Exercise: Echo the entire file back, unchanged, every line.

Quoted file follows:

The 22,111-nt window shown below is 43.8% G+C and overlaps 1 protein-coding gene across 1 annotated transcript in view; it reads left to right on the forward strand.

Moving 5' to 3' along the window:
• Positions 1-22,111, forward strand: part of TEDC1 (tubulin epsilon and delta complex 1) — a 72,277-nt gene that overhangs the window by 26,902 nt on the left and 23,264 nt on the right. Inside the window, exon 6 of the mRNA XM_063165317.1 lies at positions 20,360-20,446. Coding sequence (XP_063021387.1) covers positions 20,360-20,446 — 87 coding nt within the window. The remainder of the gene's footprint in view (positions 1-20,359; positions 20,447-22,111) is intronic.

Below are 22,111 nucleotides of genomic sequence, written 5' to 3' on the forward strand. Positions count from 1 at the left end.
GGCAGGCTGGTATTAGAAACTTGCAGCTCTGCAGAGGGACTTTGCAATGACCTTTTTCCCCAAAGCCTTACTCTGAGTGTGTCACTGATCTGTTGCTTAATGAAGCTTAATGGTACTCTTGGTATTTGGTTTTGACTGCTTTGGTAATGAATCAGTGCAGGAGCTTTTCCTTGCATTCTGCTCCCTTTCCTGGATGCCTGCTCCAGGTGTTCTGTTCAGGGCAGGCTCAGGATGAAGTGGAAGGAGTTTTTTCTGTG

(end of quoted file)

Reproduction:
The 22,111-nt window shown below is 43.8% G+C and overlaps 1 protein-coding gene across 1 annotated transcript in view; it reads left to right on the forward strand.

Moving 5' to 3' along the window:
• Positions 1-22,111, forward strand: part of TEDC1 (tubulin epsilon and delta complex 1) — a 72,277-nt gene that overhangs the window by 26,902 nt on the left and 23,264 nt on the right. Inside the window, exon 6 of the mRNA XM_063165317.1 lies at positions 20,360-20,446. Coding sequence (XP_063021387.1) covers positions 20,360-20,446 — 87 coding nt within the window. The remainder of the gene's footprint in view (positions 1-20,359; positions 20,447-22,111) is intronic.

Below are 22,111 nucleotides of genomic sequence, written 5' to 3' on the forward strand. Positions count from 1 at the left end.
GGCAGGCTGGTATTAGAAACTTGCAGCTCTGCAGAGGGACTTTGCAATGACCTTTTTCCCCAAAGCCTTACTCTGAGTGTGTCACTGATCTGTTGCTTAATGAAGCTTAATGGTACTCTTGGTATTTGGTTTTGACTGCTTTGGTAATGAATCAGTGCAGGAGCTTTTCCTTGCATTCTGCTCCCTTTCCTGGATGCCTGCTCCAGGTGTTCTGTTCAGGGCAGGCTCAGGATGAAGTGGAAGGAGTTTTTTCTGTG